C. Firefox

Firefox is a free and open source web browser developed and maintained by the Mozilla Corporation and the Mozilla Foundation. Firefox uses the open source rendering engine Gecko to display a wide range of web pages. Firefox is available on Microsoft Windows, Mac OS X and Linux.

Starting in 2011 a new version of Firefox became available every six weeks and was automatically installed on most machines. Some versions of Firefox have an extended support phase in order to give corporations version stability.

Currently, BrowseEmAll includes testing using major Firefox version (regardless of the Microsoft Windows version you are using). Every new Firefox release will be included into BrowseEmAll as soon as possible.

As of May 2012 Mozilla Firefox was the third most used web browser worldwide.

D. Safari

Safari is a web browser developed and maintained by Apple Inc.. Safari uses the open source rendering engine WebKit to display a wide range of web pages. Safari is included with the Mac OS X and iOS operating systems and is available to Mac OS X, iOS and Microsoft Windows.

Updates to Safari are distributed through Apple Software Update.

Currently, BrowseEmAll includes testing using Safari (regardless of the Microsoft Windows version you are using). As BrowseEmAll uses the Microsoft Windows version of Safari there are small differences in font rendering betweet BrowseEmAll and the Mac OS X Safari version.

As of May 2012 Safari is the 4th most used web browser worldwide.

E. Opera

Opera is a web browser developed and maintained by Opera Software. Opera uses the Presto rendering engine to display a wide range of web pages. Opera is available for Linux, Mac OS X and Microsoft Windows.

Currently BrowseEmAll includes testing using Opera (regardless of the Microsoft Windows version you are using).

Opera has a significantly smaller market share on the desktop market than the other desktop browser, but it's mobile version Opera Mini is rather successfull.

F. Others

Mainly based on the open source rendering engines Gecko (Firefox) and WebKit (Chrome, Safari) there are countless other web browsers available. In general you can expect your web page to be compatible with most small web browsers if it works correctly using Firefox, Chrome and Safari.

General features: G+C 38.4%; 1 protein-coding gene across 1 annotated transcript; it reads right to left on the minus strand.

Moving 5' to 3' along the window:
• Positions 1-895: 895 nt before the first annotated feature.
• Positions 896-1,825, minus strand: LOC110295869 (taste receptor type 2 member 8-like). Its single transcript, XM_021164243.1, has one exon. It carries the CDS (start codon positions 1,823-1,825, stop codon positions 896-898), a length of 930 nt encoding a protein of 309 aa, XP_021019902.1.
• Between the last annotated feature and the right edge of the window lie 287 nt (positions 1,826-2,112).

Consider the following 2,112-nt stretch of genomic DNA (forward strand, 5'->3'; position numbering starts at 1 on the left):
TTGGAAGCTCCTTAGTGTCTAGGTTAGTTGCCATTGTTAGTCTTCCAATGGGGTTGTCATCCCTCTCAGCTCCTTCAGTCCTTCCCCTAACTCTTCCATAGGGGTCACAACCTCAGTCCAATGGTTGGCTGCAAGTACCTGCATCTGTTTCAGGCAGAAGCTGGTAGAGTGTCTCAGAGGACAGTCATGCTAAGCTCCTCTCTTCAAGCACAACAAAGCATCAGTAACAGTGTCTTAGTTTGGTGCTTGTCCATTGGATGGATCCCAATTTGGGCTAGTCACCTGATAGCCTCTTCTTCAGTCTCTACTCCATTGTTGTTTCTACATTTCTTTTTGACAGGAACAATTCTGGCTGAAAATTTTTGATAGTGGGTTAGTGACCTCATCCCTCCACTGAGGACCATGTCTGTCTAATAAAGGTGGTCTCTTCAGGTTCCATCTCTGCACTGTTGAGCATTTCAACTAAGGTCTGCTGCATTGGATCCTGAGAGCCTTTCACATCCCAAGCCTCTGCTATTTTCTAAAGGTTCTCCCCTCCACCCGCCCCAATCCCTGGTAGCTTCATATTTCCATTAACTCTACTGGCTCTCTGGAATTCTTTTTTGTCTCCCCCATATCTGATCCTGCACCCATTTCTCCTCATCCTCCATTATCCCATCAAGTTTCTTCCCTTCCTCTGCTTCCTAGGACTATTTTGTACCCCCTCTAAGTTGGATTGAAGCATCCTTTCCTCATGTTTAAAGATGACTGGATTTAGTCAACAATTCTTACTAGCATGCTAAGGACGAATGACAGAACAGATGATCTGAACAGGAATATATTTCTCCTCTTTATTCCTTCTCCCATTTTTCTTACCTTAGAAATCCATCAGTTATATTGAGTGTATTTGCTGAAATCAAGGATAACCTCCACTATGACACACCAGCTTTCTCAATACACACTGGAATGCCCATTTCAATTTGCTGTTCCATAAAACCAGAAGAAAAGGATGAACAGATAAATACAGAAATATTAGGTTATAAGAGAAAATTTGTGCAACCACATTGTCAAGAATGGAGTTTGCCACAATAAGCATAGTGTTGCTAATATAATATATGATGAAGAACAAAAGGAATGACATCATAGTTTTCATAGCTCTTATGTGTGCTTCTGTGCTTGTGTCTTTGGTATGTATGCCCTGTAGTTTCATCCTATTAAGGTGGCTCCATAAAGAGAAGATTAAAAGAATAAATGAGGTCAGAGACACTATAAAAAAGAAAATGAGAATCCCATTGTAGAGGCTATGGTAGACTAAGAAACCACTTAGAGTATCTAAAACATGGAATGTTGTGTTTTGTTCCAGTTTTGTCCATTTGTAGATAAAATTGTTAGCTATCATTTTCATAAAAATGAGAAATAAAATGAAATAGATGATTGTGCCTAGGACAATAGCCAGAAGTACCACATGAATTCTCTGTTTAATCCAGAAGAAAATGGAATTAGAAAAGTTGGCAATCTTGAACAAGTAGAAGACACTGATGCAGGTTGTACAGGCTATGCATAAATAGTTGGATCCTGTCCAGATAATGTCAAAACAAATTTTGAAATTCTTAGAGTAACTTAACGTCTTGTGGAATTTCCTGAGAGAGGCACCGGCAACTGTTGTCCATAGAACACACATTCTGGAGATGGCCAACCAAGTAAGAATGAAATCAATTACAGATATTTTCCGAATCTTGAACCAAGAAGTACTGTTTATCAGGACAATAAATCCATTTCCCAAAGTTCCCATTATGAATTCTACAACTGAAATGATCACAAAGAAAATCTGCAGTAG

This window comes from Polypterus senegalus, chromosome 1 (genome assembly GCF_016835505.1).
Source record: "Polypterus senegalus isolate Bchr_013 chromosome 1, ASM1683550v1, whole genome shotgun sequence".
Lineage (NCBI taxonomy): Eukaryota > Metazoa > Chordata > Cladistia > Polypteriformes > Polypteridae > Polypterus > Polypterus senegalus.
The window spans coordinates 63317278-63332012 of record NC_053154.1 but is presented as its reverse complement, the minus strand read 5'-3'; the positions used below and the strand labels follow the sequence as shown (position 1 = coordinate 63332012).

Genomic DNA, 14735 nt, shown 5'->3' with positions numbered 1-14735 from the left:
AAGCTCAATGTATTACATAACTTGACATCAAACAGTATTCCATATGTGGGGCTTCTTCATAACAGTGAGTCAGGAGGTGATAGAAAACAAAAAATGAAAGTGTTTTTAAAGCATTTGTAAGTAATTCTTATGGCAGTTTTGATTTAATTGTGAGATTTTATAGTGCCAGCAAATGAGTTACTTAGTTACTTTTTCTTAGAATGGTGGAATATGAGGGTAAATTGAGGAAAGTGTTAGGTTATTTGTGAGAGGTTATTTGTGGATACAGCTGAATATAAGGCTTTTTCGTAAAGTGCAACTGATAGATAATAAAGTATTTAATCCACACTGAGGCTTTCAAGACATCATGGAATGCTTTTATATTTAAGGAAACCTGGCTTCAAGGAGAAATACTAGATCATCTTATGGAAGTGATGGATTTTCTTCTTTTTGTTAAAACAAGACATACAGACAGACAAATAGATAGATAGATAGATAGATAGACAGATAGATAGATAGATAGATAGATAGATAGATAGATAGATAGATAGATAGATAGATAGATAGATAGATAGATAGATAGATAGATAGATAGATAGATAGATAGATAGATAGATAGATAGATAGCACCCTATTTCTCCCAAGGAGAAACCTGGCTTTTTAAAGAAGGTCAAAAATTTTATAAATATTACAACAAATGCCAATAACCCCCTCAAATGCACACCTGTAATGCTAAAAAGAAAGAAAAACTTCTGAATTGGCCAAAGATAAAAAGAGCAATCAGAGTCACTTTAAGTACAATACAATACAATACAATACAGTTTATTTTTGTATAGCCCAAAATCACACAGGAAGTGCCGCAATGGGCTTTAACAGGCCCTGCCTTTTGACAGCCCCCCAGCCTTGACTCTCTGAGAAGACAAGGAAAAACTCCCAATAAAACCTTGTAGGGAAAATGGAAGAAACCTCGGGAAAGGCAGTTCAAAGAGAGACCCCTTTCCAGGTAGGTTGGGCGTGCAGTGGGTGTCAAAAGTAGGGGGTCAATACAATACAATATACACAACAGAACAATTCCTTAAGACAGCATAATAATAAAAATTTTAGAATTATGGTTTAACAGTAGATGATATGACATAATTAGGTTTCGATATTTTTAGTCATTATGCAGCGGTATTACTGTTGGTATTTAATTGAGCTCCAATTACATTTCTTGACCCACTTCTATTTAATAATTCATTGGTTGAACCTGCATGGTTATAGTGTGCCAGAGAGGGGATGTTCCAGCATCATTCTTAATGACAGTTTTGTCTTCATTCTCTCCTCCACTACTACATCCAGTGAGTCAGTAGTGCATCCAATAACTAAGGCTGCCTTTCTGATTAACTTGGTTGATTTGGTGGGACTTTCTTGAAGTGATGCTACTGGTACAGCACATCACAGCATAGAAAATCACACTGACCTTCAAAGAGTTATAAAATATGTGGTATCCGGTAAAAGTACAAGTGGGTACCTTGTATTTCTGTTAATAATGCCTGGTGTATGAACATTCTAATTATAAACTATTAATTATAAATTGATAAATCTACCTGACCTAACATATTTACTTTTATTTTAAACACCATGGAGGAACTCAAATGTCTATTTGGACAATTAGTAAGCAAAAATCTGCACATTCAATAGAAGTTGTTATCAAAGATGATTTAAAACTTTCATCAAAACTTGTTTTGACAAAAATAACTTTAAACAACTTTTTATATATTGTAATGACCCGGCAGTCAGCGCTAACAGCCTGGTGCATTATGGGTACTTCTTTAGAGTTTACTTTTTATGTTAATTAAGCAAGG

You would like to see another browser included into BrowseEmAll? Just send me a quick email and I'll see what I can do: support@browseemall.com.

3. Mobile simulators

Aside from the desktop browsers included in BrowseEmAll you also get mobile simulators. Using these simulators you are able to test your website for these mobile devices without the actual device at hand. But only web browsing is simulated, so you won't be able to test native apps using the BrowseEmAll simulators.

A. iOS

iOS is a mobile operating system designed and marketed by Apple Inc. BrowseEmAll supports simulation of the different iOS versions (iPhone, iPad). The simulator shows how a website would render on the actual device. You can browse, zoom and switch between portrait and landscape mode. You can read a detailed comparison between the simulator and the real device here.

B. BlackBerry

BlackBerry is a manufacturer of smartphones. Similar to the iOS simulator the BrowseEmAll BlackBerry simulator only supports web browsing (so no native app's). You can test your website using different BlackBerry devices. Again, you can browse, zoom and switch between portrait and landscape mode.

C. Android

Android is a Linux-based mobile operating system developed mainly by Google. BrowseEmAll comes with simulators for various versions of the browser integrated in Android. The Android simulators support

4. Page Analysis

A. The cross-browser analysis

BrowseEmAll supports creating cross-browser reports to automate the testing process. You can start the cross-browser report by using the integrated GUI.



The cross-browser report contains an analysis of the HTML and CSS for every selected browser. You can see a quick example of the different pages here:













5. Screenshots

A. Compare browser screenshots

BrowseEmAll supports creating browser and mobile device screenshots to help developers finding layout issues more easily. You can generate the browser screenshots by using the integrated GUI.



The browser screenshots will be taken on the local machine, no server side interaction is needed. After the screenshots have been taken they will be displayed in the UI:



6. Selenium Integration

BrowseEmAll supports the execution of Selenium Tests by providing a local Selenium Grid.

A. How to use the Selenium Grid

Below you will find a example on how to run a Selenium test using BrowseEmAll. The examples are available in Java and .Net but other languages can be used in a similar way :



7. Command line reference

You can find the BrowseEmAll command line reference here.

8. Testing effectively

You can read a short introduction on cross-browser testing using BrowseEmAll on our blog:

4 steps to cross-browser test an existing website

9. Get help

Your question is not answered here? No problem, here are some more options:

A. FAQ

You can read the most frequently asked questions (and their answers) in our FAQ.

B. Report a bug / request a feature

You found a bug or want to request a feature? Please send us a quick email.

C. Contact support

Feel free to contact us anytime: support@browseemall.com